Very Little of Cussler's suit against Spence left intact. Cussler Must Re-File

Defamation suit by man who claims Hunley find must be refiled in weeks after federal judge's rulings

Wednesday, February 20, 2002

Of The Post and Courier Staff


     A federal judge left intact Tuesday some of adventure-author Clive Cussler's defamation suit against Charleston underwater explorer Lee Spence.
     Senior U.S. District Judge Sol Blatt Jr. rejected Spence's request to have Cussler's case dismissed outright, but he ordered some of the complaint amended.
     Last fall, Cussler filed suit against Spence, saying Spence's continued claim to have discovered the sunken H.L. Hunley in 1970 injured the reputation of the three divers who were ultimately credited by the state with finding the Confederate submarine.
     He also contended the story harmed the image of the National Underwater and Marine Agency, the non-profit shipwreck hunting society he founded.
     Spence responded by arguing, among other things, that his account of finding the sub is protected free speech and that Cussler, as a public figure, would have to prove malice in anything he has said about the Hunley or NUMA.
     At a motions hearing Tuesday, Blatt sided with Cussler in some of the objections raised by Spence's legal team.
     But Blatt raised questions over whether he would allow Cussler to introduce as evidence the state Hunley Commission's report bestowing credit for the discovery on the three divers.
     Blatt questioned whether members of a state agency created to be the caretaker for the rebel sub also possessed the expertise and legal authority to make such a finding of fact. The commission's makeup is designated as six lawmakers and three gubernatorial appointees, none of whom have to be versed in maritime discovery. "Whether it is admissible into evidence or has any serious value, I can't say," Blatt said of the commission's findings.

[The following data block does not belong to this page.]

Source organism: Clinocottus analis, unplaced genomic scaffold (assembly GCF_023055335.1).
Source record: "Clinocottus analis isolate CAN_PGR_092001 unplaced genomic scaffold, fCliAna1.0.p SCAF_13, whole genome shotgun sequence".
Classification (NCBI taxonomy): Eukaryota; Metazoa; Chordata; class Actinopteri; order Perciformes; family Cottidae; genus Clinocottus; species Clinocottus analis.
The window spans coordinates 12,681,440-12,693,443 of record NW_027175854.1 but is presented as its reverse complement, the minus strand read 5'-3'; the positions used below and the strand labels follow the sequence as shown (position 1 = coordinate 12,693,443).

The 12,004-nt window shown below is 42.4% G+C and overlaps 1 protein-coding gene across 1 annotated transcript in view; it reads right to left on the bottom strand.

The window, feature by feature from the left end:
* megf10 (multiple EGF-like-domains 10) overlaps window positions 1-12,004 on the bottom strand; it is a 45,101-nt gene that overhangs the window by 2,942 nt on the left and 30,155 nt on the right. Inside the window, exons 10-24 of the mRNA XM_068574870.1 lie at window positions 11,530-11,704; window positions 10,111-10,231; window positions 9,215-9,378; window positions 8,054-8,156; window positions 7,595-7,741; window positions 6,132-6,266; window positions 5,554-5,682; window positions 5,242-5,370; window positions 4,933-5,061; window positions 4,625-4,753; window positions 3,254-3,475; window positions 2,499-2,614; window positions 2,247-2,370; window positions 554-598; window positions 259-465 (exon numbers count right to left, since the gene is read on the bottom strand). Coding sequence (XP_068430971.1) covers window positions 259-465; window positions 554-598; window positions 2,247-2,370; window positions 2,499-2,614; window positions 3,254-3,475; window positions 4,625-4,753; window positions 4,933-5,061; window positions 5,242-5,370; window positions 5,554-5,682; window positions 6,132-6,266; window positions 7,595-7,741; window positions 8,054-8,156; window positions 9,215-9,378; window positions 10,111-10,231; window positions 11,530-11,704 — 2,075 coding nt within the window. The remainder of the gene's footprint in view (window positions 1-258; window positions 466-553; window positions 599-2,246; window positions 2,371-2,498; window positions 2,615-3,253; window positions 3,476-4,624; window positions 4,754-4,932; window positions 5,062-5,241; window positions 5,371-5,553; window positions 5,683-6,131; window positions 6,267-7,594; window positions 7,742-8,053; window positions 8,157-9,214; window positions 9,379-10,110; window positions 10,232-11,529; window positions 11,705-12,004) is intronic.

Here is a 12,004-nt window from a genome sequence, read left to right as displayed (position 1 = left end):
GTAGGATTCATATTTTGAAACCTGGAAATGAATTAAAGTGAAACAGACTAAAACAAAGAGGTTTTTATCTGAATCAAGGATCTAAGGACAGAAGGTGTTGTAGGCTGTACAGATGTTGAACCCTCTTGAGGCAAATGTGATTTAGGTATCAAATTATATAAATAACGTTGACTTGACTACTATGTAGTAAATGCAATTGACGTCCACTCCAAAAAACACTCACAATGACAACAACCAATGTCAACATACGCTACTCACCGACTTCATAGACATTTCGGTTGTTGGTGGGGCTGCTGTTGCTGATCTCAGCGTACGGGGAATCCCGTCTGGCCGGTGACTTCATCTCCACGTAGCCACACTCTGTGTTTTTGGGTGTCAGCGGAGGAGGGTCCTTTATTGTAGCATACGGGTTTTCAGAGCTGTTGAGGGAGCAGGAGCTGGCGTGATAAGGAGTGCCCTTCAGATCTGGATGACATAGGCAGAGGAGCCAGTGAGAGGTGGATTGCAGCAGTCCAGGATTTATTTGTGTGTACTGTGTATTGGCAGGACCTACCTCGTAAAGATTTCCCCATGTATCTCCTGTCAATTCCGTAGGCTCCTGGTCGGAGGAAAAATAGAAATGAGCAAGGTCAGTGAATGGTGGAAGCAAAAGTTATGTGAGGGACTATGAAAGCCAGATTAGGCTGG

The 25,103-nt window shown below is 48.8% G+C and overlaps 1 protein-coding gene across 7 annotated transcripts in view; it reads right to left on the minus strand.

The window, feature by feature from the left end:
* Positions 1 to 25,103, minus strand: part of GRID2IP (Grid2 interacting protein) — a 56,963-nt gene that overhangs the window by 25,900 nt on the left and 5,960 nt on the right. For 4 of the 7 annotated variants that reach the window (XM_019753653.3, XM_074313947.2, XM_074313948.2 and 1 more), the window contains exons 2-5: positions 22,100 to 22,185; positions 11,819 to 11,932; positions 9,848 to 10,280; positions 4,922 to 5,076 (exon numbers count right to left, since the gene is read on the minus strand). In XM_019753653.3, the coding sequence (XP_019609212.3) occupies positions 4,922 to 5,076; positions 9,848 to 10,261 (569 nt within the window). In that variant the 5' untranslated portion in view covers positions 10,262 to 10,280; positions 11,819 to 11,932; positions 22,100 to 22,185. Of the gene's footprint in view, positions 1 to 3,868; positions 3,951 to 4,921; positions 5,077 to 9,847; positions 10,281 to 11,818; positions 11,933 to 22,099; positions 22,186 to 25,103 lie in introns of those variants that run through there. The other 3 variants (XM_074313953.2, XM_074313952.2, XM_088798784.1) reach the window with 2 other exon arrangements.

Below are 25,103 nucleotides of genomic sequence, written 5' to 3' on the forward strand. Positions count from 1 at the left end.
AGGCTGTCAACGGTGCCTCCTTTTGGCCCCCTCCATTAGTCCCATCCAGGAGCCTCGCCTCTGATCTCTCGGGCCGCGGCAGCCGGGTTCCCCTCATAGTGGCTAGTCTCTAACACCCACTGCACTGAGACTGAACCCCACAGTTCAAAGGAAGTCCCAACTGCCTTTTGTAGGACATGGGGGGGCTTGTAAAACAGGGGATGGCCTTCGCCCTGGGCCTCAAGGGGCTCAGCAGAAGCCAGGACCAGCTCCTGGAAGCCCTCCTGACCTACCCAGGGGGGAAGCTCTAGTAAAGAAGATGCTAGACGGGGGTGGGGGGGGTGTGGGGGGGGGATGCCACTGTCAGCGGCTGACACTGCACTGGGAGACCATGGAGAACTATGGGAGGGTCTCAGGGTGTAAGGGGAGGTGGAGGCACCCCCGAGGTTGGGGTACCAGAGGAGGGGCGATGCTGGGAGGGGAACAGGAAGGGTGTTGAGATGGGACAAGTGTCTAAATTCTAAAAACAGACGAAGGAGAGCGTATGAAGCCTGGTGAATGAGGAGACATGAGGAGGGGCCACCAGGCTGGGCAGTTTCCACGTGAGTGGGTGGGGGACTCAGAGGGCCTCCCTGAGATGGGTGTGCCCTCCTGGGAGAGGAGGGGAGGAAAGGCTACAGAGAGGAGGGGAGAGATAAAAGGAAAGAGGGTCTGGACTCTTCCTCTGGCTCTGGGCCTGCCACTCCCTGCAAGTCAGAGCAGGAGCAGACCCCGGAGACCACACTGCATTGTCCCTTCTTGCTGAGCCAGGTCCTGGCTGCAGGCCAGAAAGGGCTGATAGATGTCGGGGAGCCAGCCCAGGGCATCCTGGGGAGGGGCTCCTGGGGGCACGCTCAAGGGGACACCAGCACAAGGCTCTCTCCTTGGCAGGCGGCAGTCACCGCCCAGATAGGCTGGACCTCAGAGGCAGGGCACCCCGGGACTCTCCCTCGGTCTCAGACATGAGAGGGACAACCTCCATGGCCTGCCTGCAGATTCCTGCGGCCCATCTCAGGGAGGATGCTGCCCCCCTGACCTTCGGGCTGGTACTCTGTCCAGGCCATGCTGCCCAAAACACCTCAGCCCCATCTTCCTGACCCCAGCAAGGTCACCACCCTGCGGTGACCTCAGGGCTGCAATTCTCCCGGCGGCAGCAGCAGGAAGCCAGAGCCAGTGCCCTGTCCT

Under its authorizing language, the state Hunley Commission was empowered to "make a study of the law regarding the rights to the salvage of the Hunley and any claim that a person or entity may assert with regard to ownership or control of the vessel."
     In reviewing Spence's claim - that he found the Hunley while freeing a stuck blackfish trap - the commission ruled that the sub had been covered with silt for more than a century and "it is therefore the opinion of the commission that the casual discovery of the Hunley by a snagged shrimping net was impossible."
     Tom Mason, one of Spence's attorneys, agreed that the Hunley Commission's findings should carry no weight.
     "They had no statutory authority to say who found the Hunley," he told Blatt. "We think they have no place in the complaint."
     Blatt held off on making a ruling on the report.
     And, although Blatt allowed most of Cussler's complaint to proceed Tuesday, he did order Cussler's legal team to remove several objectionable parts of the filing that he said appeared to be included solely to embarrass Spence. For example, Blatt said that Cussler's promise to give any damages recovered from Spence in the case to charity appeared to be a publicity stunt. He also said that including Spence's description of diving for the Hunley clad in his underwear was meant to bring ridicule.
     Cussler has several weeks to re-file his complaint, and it could be next year before the case goes to trial. His lawyer, Molly Hughes, said she was pleased with the judge's rulings.
     Cussler's team reported finding the sub off Charleston in 1995. It was raised in August 2000 and is now undergoing preservation efforts at the Warren Lasch Conservation Lab in North Charleston.
     Schuyler Kropf covers state and local politics. Contact him at or 937-5551.




Used with permission of The Post and Courier and Charleston.Net



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